What Your Executive Team Needs to Know About OKRs (Objectives and Key Results)

July 22, 2019 | Chris Wollerman

With the recent success of the best-selling business book Measure What Matters by John Doerr, OKRs have become a hot topic for executives trying to bridge the gap between Strategy and Execution. For years, I have set corporate goals with my executive team and have strived to execute them, sometimes with great success and sometimes not. The process of setting corporate goals and leveraging them to make meaningful progress on key organizational strategies was often subjective and sometimes difficult to measure.

While we were generally pleased with our strategic execution during the 20 plus years of our business, we wanted to move toward a more objective (and metric based) way of measuring our strategic goal progress. After reading Measure What Matters with our leadership team, we decided to pursue an OKR implementation strategy and discovered a practical approach through a book by Paul Niven and Ben Lamorte called Objectives and Key Results: Driving Focus, Alignment and Engagement. Utilizing Niven’s Training (OKRsTraining.com), the OKR approach to organizational goal-setting has helped us gain deeper insights into the execution of our most important business strategies.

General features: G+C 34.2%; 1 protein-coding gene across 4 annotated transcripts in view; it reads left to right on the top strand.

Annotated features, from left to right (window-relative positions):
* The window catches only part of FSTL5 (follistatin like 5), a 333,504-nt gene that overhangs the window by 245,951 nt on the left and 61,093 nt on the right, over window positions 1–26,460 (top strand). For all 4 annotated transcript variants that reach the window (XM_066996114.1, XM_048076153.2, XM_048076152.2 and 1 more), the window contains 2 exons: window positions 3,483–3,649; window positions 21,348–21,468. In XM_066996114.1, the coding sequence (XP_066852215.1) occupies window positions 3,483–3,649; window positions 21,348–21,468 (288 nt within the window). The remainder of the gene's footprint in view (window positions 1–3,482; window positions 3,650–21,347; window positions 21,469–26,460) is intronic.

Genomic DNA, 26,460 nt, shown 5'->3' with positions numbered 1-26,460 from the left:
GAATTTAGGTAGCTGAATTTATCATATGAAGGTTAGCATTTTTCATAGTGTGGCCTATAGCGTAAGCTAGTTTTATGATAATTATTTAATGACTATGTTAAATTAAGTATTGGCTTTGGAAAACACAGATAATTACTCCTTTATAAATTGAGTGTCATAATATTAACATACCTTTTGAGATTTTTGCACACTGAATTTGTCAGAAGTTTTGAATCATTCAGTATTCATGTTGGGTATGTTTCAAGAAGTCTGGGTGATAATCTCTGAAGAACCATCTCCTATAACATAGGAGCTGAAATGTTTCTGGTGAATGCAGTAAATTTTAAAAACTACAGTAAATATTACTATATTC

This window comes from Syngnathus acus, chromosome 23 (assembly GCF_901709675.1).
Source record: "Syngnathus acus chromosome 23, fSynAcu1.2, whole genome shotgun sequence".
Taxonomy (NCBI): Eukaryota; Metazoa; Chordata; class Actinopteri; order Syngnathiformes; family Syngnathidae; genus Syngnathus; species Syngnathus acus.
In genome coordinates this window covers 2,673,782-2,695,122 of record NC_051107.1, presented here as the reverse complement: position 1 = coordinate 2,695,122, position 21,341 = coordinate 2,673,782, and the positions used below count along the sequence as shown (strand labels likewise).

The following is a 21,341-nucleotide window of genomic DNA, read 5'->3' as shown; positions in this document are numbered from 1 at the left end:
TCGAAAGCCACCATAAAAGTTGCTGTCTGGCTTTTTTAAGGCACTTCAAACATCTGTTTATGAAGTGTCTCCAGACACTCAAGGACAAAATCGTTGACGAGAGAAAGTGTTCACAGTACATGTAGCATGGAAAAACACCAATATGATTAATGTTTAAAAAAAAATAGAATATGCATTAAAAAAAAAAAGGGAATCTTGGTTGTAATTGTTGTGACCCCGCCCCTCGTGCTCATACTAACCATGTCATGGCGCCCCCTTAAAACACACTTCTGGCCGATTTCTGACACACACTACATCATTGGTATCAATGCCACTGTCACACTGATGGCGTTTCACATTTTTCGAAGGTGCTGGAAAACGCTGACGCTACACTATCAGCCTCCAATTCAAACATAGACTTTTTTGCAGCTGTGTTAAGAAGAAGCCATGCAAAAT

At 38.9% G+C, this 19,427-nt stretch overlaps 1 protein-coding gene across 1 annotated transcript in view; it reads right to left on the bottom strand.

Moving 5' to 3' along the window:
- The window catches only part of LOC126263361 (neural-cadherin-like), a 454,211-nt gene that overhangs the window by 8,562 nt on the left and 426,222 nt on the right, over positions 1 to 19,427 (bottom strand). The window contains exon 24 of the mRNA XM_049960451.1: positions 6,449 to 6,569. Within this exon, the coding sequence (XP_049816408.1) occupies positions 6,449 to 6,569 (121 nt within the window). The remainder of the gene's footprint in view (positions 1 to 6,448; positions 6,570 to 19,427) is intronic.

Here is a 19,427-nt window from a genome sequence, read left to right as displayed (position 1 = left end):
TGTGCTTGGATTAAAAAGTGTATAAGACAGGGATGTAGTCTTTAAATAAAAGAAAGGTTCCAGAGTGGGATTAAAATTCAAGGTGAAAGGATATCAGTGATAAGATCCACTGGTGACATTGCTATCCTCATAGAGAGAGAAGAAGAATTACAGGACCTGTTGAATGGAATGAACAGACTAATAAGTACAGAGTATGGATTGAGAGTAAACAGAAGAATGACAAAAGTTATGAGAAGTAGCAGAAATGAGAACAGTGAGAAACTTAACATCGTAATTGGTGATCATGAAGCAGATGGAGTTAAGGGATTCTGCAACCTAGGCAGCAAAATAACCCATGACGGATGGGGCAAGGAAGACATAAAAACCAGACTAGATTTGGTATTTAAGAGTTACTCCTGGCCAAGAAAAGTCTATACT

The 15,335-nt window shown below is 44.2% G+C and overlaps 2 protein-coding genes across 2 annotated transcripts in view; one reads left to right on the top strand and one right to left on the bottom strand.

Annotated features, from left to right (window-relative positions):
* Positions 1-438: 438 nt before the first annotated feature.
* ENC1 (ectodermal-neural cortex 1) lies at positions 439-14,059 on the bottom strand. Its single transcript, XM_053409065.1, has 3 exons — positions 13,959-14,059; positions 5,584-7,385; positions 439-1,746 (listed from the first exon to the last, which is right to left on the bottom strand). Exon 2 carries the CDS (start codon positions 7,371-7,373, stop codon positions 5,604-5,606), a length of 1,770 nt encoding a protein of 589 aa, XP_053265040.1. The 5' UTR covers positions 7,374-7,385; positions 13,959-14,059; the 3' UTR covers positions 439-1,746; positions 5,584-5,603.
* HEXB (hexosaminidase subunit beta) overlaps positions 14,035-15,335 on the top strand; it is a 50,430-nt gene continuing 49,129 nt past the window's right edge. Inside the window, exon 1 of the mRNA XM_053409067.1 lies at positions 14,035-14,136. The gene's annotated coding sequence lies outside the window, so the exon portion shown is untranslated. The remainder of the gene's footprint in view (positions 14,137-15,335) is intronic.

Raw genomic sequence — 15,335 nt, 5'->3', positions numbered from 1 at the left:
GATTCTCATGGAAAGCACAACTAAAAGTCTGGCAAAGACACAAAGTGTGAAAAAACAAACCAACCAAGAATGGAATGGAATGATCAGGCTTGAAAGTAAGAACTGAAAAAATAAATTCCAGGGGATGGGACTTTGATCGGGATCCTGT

A Better Solution for Corporate Goals

Prior to implementing the OKR approach to corporate goals, employees, teams, and departments aligned to our corporate strategic goals would often report progress in terms of percent complete but couldn’t substantially justify it with real data. This created inconsistencies across the organization in terms of our visibility of execution on a particular strategy.  

The Key Results of the OKR methodology are intended to be metric-based whenever possible, which drives a more disciplined approach for setting goals with clear outcomes and better communication while executing strategy. Holding weekly OKR data reviews at the executive level gives us much greater insights into what is being achieved as related to achieving corporate strategy.

Organizational Benefits for Implementing OKRs